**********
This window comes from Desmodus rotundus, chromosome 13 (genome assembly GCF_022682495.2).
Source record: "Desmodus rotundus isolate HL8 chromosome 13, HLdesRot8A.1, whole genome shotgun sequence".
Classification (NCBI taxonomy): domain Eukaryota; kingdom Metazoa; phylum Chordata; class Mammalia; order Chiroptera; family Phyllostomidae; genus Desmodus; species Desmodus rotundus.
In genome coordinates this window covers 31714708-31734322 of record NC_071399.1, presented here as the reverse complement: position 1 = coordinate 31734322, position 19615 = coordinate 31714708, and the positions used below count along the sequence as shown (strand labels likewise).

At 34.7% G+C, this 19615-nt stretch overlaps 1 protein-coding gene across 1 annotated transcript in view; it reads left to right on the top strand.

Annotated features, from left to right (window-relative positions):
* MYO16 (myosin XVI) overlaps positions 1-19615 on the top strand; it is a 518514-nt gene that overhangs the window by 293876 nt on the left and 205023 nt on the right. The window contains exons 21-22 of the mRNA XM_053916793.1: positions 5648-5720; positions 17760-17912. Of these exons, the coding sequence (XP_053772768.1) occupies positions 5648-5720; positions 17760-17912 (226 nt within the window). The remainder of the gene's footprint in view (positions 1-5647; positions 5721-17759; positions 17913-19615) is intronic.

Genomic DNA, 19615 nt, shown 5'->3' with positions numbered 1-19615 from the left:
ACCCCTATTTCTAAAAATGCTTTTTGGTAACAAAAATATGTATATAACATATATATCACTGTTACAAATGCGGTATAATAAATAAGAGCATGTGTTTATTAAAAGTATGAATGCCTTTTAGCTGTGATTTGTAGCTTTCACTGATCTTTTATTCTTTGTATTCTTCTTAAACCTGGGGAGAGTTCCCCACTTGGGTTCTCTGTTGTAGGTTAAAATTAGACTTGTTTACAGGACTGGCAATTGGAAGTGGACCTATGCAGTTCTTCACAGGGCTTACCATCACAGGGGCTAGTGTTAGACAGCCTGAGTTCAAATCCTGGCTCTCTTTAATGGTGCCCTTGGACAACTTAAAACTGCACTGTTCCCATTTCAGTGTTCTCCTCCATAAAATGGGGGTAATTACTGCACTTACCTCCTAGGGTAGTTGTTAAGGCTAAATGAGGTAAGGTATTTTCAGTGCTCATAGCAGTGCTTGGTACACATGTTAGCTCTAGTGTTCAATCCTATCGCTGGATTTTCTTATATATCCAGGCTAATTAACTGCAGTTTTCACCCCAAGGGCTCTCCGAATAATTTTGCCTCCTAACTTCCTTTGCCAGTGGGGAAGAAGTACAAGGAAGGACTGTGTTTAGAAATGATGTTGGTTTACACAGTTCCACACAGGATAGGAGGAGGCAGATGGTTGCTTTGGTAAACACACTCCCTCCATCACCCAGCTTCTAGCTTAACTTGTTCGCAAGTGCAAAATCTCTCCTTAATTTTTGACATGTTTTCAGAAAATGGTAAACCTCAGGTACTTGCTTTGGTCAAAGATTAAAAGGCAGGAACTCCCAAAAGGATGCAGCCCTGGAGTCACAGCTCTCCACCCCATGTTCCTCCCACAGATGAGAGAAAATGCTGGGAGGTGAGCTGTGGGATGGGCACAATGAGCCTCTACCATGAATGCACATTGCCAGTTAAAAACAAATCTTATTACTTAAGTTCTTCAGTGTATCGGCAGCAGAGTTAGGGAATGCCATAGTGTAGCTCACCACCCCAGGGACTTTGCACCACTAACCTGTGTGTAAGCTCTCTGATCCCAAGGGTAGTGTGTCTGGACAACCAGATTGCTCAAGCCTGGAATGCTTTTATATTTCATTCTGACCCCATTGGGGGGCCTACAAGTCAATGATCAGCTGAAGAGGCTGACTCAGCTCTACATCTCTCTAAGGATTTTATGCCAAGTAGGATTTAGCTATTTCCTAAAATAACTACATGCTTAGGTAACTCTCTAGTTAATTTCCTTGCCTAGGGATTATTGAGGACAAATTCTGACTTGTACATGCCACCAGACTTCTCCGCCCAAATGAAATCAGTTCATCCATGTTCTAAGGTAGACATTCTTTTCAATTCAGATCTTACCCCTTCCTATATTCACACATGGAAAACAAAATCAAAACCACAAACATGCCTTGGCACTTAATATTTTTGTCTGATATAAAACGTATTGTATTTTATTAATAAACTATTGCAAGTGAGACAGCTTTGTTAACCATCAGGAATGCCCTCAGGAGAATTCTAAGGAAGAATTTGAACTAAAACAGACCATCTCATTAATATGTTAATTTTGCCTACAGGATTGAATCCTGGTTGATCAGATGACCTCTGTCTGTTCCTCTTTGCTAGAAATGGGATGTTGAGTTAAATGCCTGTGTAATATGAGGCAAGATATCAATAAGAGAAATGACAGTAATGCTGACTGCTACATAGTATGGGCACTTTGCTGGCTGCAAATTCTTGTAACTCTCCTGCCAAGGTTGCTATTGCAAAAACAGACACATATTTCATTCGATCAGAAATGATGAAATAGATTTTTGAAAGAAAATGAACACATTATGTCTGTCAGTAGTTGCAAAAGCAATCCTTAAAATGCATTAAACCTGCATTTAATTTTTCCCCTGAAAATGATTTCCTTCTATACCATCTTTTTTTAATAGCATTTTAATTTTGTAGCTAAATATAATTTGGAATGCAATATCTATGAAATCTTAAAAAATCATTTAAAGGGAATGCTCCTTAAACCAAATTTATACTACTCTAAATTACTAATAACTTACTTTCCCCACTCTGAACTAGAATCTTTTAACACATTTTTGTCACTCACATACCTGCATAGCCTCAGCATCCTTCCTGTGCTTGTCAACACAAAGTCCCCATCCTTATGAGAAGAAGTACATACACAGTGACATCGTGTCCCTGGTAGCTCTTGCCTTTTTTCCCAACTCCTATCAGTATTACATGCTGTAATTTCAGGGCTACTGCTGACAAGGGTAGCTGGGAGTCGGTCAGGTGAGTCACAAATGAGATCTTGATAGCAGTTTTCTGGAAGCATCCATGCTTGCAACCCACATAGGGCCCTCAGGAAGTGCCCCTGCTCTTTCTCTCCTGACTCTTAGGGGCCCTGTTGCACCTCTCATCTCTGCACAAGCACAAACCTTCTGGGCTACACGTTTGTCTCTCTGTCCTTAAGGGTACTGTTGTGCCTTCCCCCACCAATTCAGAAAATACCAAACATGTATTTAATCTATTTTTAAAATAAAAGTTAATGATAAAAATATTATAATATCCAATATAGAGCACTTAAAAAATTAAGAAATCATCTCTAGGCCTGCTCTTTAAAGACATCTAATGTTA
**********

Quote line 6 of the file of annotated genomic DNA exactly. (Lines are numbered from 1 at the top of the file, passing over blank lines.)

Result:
Annotated features, from left to right (window-relative positions):